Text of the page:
Ignition Interlock Laws: Effects on Fatal Motor Vehicle Crashes, 1982-2013

Emma Beth McGinty, Gregory Tung, Juliana Shulman-Laniel, Rose Hardy, Helaine Rutkow, Shannon Frattaroli, Jon S Vernick

Research output: Contribution to journalArticle

Abstract

Introduction: Alcohol-involved motor vehicle crashes are a major cause of preventable mortality in the U.S., leading to more than 10,000 fatalities in 2013. Ignition interlocks, or alcohol-sensing devices connected to a vehicle's ignition to prevent it from starting if a driver has a predetermined blood alcohol content (BAC) level, are a promising avenue for preventing alcohol-involved driving. This study sought to assess the effects of laws requiring ignition interlocks for some or all drunk driving offenders on alcohol-involved fatal crashes. Methods: A multilevel modeling approach assessed the effects of state interlock laws on alcohol-involved fatal crashes in the U.S. from 1982 to 2013. Monthly data on alcohol-involved crashes in each of the 50 states was collected in 2014 from the National Highway Traffic Safety Administration Fatality Analysis Reporting System. Random-intercept models accounted for between-state variation in alcohol-involved fatal crash rates and autocorrelation of within-state crash rates over time. Analysis was conducted in 2015. Results: State laws requiring interlocks for all drunk driving offenders were associated with a 7% decrease in the rate of BAC >0.08 fatal crashes and an 8% decrease in the rate of BAC ≥0.15 fatal crashes, translating into an estimated 1,250 prevented BAC >0.08 fatal crashes. Laws requiring interlocks for segments of high-risk drunk driving offenders, such as repeat offenders, may reduce alcohol-involved fatal crashes after 2 years of implementation. Conclusions: Ignition interlock laws reduce alcohol-involved fatal crashes. Increasing the spread of interlock laws that are mandatory for all offenders would have significant public health benefit.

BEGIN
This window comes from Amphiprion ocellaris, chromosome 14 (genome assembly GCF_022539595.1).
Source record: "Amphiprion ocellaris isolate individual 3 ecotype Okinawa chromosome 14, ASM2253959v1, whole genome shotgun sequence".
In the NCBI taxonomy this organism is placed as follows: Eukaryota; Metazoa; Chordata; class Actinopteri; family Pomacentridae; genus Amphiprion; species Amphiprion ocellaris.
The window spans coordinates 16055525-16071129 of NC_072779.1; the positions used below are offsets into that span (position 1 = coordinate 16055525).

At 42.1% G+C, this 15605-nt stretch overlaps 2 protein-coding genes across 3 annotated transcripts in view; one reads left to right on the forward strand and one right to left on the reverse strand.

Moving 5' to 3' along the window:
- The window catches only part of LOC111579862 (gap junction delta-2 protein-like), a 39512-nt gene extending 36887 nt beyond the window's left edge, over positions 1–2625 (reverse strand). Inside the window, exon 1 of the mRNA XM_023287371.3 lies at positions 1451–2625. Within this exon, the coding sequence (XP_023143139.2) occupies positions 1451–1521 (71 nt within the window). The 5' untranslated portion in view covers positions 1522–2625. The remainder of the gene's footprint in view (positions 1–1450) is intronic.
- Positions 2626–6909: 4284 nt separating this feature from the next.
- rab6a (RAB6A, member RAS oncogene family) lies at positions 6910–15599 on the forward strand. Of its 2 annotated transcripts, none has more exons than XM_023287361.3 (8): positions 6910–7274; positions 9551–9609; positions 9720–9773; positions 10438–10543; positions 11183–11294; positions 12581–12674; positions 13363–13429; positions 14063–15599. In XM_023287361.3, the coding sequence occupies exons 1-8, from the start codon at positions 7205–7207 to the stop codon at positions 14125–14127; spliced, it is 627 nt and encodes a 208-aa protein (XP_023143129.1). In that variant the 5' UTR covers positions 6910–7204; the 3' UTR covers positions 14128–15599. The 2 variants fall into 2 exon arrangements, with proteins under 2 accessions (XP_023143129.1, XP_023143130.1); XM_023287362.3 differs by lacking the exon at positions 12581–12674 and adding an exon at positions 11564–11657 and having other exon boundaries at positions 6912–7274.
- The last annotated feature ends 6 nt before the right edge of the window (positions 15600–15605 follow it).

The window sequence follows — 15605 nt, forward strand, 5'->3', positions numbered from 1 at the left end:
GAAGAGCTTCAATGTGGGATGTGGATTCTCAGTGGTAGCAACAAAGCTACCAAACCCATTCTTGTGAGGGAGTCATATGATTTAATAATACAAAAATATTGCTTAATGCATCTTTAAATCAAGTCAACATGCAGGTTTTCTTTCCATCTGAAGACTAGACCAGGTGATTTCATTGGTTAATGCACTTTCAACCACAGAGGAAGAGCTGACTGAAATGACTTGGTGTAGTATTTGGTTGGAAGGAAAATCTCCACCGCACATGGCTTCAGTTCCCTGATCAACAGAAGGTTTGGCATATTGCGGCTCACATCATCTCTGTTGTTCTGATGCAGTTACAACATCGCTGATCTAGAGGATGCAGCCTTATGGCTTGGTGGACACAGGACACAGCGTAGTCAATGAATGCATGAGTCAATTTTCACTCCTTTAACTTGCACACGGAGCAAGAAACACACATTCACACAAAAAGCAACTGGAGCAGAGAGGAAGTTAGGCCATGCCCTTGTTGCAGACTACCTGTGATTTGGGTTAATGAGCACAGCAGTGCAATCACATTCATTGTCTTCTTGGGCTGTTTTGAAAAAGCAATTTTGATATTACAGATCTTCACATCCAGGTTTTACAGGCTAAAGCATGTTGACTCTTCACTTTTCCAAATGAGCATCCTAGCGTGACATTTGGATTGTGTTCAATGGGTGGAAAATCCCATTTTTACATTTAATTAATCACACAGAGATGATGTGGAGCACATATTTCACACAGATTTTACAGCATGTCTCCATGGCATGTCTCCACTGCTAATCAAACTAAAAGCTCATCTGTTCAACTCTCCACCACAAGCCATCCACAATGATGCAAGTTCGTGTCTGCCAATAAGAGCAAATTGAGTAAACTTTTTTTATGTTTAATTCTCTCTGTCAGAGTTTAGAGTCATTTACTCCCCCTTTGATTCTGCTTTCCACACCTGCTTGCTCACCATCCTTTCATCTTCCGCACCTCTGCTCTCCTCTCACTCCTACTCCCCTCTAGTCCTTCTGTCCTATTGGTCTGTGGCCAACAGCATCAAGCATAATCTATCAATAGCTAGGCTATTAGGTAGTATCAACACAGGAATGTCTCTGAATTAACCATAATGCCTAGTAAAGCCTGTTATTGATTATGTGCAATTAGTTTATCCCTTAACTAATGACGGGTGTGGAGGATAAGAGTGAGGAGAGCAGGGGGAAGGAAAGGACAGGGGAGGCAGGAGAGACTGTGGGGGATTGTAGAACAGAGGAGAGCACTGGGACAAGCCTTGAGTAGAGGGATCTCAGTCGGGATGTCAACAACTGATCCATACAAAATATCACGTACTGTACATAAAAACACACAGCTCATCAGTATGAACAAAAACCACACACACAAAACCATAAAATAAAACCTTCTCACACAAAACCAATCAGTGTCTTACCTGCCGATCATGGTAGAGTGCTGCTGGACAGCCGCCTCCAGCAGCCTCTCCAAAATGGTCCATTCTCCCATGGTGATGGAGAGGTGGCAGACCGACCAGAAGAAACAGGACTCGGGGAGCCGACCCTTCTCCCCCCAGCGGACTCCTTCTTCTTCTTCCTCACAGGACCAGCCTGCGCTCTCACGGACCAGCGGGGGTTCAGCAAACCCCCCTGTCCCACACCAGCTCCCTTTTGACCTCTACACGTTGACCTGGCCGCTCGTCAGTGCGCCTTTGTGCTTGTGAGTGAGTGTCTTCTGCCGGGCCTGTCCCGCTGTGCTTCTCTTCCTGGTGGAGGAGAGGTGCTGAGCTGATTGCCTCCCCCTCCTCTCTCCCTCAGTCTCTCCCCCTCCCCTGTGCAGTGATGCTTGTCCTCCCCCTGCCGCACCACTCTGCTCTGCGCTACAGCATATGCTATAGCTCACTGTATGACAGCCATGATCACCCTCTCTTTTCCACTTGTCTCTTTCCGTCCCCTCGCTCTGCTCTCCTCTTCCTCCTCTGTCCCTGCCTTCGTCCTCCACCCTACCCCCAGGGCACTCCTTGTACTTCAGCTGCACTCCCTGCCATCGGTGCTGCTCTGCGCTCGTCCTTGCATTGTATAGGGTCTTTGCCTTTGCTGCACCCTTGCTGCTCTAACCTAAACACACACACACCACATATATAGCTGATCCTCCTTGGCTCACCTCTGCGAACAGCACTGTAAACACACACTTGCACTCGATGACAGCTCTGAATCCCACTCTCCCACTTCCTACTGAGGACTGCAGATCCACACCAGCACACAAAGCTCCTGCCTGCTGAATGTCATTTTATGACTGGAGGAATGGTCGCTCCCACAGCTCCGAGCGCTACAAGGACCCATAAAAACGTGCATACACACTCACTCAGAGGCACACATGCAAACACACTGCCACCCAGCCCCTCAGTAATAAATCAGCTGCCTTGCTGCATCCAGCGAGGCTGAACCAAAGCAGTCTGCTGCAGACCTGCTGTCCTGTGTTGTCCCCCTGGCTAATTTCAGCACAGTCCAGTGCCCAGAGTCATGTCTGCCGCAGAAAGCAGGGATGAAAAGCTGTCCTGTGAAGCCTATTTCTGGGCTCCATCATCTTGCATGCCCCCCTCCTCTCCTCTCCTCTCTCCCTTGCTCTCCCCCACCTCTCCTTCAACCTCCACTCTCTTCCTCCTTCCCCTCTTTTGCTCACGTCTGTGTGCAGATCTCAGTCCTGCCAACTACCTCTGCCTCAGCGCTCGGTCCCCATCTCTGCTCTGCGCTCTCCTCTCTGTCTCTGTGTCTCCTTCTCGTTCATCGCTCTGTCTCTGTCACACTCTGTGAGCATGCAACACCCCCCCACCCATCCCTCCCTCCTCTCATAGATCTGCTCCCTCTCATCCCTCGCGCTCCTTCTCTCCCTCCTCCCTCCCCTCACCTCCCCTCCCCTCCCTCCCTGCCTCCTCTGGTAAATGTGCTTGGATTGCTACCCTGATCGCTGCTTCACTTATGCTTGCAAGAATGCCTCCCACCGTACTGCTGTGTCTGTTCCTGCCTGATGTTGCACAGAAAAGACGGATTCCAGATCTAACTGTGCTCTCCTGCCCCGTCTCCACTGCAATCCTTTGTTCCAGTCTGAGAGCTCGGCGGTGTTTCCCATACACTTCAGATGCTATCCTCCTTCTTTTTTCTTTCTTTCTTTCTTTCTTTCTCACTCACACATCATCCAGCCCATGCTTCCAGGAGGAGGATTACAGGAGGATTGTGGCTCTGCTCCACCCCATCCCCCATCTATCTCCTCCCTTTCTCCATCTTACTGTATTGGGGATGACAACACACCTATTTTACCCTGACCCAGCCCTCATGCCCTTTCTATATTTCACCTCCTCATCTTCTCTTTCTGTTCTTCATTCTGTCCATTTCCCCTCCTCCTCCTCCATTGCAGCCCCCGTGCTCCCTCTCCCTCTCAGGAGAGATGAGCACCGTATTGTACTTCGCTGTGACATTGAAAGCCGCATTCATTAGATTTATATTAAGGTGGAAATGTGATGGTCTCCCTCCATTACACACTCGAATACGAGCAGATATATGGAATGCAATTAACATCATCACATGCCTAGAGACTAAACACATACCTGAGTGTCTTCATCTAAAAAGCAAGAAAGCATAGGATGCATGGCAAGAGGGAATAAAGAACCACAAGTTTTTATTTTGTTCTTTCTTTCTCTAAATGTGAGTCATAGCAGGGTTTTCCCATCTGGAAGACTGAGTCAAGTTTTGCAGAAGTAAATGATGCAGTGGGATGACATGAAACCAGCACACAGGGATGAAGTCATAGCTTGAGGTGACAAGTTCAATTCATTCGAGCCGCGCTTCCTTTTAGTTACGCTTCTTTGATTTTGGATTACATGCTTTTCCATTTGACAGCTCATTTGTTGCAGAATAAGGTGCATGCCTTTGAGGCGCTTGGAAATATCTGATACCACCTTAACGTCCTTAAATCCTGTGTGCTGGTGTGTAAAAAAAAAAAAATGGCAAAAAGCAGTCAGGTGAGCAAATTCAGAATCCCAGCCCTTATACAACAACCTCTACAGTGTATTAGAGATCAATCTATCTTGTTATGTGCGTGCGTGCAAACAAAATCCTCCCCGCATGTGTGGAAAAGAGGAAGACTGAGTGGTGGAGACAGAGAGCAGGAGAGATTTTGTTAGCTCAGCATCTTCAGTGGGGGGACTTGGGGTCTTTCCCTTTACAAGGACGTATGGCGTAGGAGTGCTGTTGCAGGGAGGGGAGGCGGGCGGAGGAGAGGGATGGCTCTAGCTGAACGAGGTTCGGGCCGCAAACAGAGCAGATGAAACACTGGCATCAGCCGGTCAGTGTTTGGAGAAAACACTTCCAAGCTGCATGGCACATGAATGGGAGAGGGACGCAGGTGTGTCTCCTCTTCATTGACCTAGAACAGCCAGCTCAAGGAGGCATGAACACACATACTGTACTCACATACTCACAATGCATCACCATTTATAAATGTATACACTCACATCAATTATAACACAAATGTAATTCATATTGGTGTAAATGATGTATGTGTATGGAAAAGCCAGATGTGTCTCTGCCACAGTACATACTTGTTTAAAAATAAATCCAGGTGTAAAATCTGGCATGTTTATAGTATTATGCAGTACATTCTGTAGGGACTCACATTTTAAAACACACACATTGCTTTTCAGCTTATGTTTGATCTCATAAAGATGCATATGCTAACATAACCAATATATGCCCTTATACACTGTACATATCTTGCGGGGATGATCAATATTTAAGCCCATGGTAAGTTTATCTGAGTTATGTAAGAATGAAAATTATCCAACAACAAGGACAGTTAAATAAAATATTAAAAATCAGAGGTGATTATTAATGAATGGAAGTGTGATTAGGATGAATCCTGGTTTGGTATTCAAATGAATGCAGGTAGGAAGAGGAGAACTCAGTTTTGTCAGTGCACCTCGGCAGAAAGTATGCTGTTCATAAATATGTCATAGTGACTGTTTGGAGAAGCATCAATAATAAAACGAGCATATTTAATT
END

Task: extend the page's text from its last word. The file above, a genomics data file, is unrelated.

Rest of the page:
Original languageEnglish (US)
JournalAmerican Journal of Preventive Medicine
DOIs
StateAccepted/In press - 2016

ASJC Scopus subject areas

  • Epidemiology
  • Public Health, Environmental and Occupational Health

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